How does the Chinese Government think about Stablecoins?
Not long ago, two articles published by China Finance (one of the most influential professional journals in the Chinese financial community) did an in-depth and thorough analysis of stablecoins.
Wang Huaqing, former secretary of the Central Commission for Discipline Inspection, co-authored the first article that is titled “A Brief Analysis of Stablecoins.” Yao Qian, director of the Digital Currency Research Institute at People’s Bank of China, co-authored the second article that is titled “Stablecoins Experiments and Lessons Learned.” Stablecoin is one of the most popular cryptocurrency products released in 2018. Yet, how should the Chinese government respond to this stablecoin mania? The following content aims to illustrate the most important ideas conveyed in these two aforementioned articles.
Let’s start by talking about the first article, “A Brief Analysis of Stablecoins.”
According to the author, except for the legal cryptocurrency issued by the People’s Bank of China, no other stablecoin is able to resolve the four critical issues facing digital currency at the moment. We will address these four concerns one by one.
First, how to effectively regulate and control illegal activities generated by the implementation of cryptocurrency? These criminal behaviors may include unauthorized trading exchanges, capital flight, money laundering, etc. Regulators must find a way to tackle these risks before officially adopting stablecoins for public use.
The second problem with stablecoins is the risk of a technical glitch. If a customer’s personal information is leaked, what is the emergency plan? What about other unexpected scenarios? What should we do if a failed digital transaction occurs or somebody tries to hack a computer to steal digital asset?
The third risk is the establishment of a highly centralized financial infrastructure. If a certain type of stablecoins is widely used by the public, most financial transactions are likely to rely exclusively on this digital operating system. This will result in the dominance of one major financial infrastructure. In the event of a risk, this centralized financial structure can easily lead to social chaos.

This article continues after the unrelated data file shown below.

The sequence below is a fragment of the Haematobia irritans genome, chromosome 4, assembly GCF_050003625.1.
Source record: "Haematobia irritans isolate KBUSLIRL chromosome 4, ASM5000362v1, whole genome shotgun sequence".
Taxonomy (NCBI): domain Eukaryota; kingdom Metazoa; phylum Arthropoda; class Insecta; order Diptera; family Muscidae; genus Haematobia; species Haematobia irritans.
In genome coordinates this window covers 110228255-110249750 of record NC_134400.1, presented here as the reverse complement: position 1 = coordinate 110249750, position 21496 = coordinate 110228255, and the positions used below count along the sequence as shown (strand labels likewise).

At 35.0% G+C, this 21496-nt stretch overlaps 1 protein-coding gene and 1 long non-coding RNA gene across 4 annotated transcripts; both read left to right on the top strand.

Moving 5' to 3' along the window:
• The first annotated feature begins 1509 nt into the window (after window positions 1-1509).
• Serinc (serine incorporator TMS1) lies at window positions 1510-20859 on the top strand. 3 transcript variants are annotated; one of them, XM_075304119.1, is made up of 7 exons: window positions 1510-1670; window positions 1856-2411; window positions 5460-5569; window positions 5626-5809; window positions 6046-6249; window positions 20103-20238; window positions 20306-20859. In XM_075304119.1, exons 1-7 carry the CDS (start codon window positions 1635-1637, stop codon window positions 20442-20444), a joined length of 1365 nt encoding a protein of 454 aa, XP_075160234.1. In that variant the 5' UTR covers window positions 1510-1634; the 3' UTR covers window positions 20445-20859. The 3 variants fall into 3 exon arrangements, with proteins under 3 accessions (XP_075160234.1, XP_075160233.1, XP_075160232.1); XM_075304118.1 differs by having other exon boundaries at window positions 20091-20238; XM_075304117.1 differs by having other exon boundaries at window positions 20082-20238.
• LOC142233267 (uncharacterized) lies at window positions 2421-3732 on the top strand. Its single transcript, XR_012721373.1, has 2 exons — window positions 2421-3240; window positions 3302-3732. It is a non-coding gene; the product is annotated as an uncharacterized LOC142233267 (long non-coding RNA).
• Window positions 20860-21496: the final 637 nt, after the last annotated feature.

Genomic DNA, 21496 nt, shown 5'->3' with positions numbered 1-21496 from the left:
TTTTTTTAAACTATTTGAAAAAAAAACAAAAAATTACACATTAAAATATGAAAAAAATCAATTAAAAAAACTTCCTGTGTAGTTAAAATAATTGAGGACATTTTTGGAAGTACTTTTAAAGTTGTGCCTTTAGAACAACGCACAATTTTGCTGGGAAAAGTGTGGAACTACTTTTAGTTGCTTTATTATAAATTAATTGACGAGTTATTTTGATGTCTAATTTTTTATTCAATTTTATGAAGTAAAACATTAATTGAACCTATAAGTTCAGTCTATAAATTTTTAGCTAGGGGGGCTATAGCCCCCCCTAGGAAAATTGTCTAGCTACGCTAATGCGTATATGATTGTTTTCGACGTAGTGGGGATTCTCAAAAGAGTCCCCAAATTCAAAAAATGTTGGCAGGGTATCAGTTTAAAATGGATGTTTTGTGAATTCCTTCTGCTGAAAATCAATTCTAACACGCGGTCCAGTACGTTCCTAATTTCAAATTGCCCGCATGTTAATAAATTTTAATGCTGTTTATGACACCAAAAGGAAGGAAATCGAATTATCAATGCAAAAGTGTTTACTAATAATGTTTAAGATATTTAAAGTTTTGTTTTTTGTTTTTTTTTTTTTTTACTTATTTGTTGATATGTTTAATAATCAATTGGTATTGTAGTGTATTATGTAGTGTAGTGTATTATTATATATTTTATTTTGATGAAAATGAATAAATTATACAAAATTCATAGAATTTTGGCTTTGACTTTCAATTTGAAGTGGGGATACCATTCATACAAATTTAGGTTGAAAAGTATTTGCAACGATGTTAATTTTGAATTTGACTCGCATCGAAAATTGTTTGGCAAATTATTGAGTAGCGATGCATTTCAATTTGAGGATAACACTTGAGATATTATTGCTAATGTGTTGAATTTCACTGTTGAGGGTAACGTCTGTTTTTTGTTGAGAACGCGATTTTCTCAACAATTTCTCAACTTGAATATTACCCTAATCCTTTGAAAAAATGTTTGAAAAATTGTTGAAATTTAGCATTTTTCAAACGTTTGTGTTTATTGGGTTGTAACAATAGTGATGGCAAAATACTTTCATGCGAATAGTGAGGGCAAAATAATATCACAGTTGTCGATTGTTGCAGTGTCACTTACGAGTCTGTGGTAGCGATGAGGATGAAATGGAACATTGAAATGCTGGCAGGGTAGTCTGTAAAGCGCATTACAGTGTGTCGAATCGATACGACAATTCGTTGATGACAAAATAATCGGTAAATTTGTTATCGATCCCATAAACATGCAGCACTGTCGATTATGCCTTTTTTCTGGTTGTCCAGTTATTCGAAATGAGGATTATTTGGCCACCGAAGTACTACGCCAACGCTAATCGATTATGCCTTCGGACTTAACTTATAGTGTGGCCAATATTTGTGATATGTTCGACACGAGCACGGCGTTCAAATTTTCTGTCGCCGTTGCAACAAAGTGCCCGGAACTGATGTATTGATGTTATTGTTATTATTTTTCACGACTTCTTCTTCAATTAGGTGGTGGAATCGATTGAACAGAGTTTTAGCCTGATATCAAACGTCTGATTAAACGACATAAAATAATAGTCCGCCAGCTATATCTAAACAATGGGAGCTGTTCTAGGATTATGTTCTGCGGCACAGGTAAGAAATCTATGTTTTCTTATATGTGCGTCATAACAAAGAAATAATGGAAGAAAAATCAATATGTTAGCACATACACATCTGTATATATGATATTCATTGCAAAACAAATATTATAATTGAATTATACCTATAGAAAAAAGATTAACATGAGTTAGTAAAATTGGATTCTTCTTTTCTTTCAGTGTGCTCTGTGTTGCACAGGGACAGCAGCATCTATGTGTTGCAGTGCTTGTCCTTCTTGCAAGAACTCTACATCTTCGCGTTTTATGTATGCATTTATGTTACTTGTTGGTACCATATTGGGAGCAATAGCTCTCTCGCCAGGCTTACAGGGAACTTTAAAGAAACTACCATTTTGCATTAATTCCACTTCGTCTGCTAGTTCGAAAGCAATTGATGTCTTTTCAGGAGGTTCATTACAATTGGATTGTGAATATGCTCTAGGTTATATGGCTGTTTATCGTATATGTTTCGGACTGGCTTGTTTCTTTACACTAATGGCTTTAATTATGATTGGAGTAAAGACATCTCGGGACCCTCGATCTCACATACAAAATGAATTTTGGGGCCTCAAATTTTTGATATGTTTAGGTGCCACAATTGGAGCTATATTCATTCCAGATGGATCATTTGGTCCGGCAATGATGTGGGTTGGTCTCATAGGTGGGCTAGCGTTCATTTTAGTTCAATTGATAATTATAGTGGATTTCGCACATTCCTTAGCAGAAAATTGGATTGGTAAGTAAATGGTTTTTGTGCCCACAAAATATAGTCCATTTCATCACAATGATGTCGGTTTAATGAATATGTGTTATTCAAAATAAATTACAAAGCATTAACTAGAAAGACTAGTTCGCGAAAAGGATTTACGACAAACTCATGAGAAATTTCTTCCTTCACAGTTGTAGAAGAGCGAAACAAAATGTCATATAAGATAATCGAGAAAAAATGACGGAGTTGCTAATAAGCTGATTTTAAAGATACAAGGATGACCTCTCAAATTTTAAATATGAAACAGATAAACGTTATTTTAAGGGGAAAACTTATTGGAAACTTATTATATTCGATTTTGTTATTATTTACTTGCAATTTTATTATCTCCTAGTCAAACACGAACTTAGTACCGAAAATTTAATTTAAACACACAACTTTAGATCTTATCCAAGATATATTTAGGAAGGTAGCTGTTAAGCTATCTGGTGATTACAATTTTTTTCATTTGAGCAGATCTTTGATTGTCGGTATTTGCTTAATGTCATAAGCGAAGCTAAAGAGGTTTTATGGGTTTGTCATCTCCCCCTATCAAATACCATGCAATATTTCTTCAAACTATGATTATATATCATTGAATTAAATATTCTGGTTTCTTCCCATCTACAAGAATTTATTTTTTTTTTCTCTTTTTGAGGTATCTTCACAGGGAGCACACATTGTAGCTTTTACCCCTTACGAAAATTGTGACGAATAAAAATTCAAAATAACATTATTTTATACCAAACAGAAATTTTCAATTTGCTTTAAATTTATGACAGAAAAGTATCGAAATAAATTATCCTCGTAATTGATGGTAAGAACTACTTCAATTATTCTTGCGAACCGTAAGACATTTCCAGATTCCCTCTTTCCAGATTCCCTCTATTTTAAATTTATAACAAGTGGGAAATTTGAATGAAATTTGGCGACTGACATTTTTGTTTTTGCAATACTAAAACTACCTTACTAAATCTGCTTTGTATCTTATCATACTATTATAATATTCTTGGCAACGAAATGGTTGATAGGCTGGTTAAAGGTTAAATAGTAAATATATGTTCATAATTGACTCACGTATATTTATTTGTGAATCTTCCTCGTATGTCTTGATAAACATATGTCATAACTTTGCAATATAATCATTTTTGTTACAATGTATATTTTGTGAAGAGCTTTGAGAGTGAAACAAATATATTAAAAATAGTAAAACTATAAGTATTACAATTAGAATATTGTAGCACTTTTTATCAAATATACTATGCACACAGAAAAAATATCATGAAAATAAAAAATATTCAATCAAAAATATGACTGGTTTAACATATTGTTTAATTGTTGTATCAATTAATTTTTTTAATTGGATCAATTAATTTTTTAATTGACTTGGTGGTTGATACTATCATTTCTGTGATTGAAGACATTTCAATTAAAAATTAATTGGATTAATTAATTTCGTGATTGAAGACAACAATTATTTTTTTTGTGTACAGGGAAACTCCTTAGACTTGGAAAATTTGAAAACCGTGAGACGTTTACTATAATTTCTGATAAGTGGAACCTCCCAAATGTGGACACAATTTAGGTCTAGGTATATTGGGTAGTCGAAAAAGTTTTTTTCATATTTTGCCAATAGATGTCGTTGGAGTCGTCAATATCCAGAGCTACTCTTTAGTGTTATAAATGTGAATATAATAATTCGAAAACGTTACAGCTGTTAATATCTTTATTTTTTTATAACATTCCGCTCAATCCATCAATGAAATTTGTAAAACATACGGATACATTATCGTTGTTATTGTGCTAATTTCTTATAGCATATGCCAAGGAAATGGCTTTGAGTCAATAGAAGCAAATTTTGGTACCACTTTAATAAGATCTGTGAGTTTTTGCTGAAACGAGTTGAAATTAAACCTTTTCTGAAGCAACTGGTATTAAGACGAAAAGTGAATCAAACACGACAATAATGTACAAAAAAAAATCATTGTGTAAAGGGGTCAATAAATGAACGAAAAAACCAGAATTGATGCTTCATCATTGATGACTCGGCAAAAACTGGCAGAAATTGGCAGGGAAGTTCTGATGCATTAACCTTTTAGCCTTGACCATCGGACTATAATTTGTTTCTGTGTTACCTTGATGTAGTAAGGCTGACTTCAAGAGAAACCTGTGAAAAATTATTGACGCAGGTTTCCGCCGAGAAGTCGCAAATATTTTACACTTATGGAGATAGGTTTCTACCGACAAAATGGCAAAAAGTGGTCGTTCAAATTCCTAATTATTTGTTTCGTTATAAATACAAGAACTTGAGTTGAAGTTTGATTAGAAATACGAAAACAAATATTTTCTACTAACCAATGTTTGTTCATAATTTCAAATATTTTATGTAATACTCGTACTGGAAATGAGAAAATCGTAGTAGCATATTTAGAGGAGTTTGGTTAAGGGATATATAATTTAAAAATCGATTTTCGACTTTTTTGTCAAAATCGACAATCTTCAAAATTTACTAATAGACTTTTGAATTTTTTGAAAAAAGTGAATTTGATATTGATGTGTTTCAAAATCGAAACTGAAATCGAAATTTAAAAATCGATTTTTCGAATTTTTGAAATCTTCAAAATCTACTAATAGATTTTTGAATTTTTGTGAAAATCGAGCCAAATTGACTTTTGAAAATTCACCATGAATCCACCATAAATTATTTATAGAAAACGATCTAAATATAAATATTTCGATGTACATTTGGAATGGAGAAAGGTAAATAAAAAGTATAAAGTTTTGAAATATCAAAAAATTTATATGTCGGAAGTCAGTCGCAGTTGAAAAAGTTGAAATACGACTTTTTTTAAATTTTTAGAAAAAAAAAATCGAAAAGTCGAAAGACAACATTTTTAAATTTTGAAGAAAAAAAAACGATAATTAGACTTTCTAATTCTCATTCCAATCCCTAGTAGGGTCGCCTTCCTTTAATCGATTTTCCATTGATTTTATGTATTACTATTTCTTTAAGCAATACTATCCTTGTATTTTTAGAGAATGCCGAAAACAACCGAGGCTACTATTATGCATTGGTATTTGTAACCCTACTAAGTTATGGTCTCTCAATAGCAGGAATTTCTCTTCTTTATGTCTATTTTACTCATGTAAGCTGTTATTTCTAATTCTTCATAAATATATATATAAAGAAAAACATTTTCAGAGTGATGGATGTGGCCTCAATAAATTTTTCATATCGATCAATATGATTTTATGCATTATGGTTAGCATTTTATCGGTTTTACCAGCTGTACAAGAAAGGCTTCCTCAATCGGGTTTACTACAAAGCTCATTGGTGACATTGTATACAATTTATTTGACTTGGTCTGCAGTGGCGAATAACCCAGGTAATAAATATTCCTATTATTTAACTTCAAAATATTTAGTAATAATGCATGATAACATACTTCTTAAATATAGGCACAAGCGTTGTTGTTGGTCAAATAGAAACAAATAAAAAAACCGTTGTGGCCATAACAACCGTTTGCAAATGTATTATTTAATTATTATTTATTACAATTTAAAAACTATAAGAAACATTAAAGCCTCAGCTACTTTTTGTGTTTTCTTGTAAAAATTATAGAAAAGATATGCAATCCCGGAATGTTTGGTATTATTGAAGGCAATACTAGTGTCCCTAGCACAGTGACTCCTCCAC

The fourth problem with stablecoins is their unstable and highly volatile operating system. Currently, stablecoins rely heavily on smart appliances such as computer and mobile phone. In the event of a digital breakdown, the operating system of these appliances becomes rather fragile, leading to potential social difficulties.
The article also mentions the prospect of stablecoins. If the Gemini Dollar (GUSD) launched by the United States is generally accepted by the market, stablecoins may be able to make a positive impact. As for now, however, the impact of stablecoins is expected to be very limited.
The potential impact of stablecoins is mainly reflected in four aspects. First, stablecoins will change the existing financial structure because there is no longer any need for intermediaries. Second, stablecoins will impact the central bank system. Third, stablecoins will influence the international monetary system. Fourth, stablecoins will transform the financial sovereignty of many countries. In order for stablecoins to sustain long-term developments, several key questions must be addressed. First, will the concept of cryptocurrency be widely accepted by the public? Second, how to expand the application scenarios of stablecoins? Third, how to obtain the approval of regulatory authorities of different countries?
The article also points out that, for a long time, China has been highly attentive to the development of digital currency. Even though China prohibits domestic cryptocurrency transactions due to various market chaos, considerable research has been made about digital currency. At present, digital currency and blockchain technologies are developing rapidly. It is necessary for us to pay close attention to these advancements and be prepared to take countermeasures as early as possible if needed.
For now, we should focus on three things. First, we need to have emergency plans in due course. Second, China should continue to ban all domestic cryptocurrency transactions. Third, we must develop feasible research plans to continuously learn about digital currency. If dollar-pegged stablecoins become widely recognized by the market and can indeed better support economic developments, China should allow cryptocurrency to circulate in the domestic market while also taking tight control over its flow. Thus, depending on relevant experiences from other countries and their research results, China might eventually encourage domestic institutions to issue stablecoins pegged to the renminbi.